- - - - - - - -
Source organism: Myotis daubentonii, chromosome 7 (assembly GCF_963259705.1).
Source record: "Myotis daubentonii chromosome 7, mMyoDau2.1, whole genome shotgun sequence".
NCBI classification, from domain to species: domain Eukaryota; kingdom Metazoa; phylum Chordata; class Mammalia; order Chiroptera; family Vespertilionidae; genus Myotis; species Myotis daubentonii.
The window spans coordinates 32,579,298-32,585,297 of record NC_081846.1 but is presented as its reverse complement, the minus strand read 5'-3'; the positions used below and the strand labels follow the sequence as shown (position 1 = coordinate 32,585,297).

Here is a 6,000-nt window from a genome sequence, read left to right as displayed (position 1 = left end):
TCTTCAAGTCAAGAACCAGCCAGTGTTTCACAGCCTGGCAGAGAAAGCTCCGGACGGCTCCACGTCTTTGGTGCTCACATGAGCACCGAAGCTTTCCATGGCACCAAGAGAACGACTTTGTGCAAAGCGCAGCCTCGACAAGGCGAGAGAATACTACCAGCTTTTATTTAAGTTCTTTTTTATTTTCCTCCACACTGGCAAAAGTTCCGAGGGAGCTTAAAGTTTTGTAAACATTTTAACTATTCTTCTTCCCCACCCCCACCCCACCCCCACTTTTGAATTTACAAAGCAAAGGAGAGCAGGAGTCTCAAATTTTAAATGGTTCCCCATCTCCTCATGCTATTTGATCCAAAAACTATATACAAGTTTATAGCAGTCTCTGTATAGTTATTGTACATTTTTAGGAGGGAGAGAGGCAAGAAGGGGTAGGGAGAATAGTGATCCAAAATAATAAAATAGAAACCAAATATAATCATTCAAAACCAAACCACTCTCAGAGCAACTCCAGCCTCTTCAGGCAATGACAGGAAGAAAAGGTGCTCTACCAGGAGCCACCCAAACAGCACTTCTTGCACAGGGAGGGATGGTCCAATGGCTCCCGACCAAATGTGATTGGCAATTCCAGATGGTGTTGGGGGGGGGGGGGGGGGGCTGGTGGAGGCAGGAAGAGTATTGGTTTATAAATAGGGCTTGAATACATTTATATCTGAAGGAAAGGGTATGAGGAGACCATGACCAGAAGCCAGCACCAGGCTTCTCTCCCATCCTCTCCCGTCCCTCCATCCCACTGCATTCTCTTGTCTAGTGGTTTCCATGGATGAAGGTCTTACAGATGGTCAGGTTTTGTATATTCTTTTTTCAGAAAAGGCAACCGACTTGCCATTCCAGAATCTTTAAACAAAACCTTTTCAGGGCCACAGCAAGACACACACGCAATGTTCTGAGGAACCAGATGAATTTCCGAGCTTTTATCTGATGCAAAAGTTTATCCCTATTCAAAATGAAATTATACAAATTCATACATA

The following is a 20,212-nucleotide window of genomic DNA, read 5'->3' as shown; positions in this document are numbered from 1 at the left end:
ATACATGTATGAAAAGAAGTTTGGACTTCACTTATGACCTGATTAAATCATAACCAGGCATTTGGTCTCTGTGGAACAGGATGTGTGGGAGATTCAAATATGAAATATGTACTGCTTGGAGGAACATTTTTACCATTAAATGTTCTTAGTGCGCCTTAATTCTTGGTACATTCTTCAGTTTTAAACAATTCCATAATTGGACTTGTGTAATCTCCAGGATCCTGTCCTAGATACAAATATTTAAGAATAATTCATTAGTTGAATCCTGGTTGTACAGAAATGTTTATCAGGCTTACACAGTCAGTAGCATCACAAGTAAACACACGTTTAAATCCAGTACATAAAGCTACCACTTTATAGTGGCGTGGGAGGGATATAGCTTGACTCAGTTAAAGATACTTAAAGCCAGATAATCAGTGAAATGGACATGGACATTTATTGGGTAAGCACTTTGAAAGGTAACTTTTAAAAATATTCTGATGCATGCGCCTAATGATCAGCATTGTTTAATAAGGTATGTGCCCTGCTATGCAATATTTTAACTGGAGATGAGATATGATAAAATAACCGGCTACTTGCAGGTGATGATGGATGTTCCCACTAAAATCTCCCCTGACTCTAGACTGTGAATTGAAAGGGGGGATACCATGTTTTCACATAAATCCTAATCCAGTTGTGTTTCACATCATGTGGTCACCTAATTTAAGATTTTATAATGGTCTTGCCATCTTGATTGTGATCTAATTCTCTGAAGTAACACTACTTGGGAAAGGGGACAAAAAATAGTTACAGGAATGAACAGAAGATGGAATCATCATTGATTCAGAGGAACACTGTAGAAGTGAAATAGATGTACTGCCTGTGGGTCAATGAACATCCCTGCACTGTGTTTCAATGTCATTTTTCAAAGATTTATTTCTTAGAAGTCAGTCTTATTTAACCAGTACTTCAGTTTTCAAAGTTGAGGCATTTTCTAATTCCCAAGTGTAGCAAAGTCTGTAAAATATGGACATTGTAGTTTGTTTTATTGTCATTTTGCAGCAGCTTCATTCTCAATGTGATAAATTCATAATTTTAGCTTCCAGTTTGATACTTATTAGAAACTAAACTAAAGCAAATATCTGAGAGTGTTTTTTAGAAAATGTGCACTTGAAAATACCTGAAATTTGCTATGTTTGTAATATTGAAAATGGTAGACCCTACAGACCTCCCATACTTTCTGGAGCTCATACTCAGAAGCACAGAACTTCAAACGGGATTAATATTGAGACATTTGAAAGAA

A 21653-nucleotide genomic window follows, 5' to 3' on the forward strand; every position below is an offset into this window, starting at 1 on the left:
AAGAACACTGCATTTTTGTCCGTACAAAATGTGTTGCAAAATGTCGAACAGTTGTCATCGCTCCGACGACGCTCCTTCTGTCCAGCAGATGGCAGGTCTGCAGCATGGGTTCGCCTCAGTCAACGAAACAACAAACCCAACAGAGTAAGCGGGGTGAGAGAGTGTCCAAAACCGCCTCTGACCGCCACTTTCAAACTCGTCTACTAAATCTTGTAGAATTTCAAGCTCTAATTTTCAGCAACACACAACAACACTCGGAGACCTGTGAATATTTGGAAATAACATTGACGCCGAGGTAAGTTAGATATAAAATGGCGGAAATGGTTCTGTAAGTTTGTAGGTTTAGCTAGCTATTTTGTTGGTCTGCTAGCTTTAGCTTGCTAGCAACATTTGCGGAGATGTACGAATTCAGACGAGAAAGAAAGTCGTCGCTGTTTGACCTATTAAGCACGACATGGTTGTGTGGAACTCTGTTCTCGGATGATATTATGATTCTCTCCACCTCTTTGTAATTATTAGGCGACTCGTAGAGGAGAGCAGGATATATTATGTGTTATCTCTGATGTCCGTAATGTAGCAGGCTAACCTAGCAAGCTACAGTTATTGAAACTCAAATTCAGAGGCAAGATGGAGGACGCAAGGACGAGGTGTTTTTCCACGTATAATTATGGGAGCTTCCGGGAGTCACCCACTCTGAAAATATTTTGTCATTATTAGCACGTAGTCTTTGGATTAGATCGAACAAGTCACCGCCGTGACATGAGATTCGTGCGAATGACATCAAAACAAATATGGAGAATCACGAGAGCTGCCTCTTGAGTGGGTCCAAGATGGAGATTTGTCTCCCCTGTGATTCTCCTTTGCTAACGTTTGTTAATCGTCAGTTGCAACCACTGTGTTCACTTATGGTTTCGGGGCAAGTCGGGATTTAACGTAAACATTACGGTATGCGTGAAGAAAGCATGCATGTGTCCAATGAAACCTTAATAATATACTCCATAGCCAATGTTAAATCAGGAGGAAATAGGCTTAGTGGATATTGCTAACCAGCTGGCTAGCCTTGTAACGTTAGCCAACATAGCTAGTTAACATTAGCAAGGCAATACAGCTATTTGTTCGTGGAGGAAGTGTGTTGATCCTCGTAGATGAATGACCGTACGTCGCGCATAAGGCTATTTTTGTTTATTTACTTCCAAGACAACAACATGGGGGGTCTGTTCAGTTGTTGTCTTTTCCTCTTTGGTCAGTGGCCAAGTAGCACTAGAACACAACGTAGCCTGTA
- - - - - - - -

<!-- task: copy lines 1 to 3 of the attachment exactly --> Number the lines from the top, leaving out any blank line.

Source organism: Myotis daubentonii, chromosome 7 (assembly GCF_963259705.1).
Source record: "Myotis daubentonii chromosome 7, mMyoDau2.1, whole genome shotgun sequence".
NCBI classification, from domain to species: domain Eukaryota; kingdom Metazoa; phylum Chordata; class Mammalia; order Chiroptera; family Vespertilionidae; genus Myotis; species Myotis daubentonii.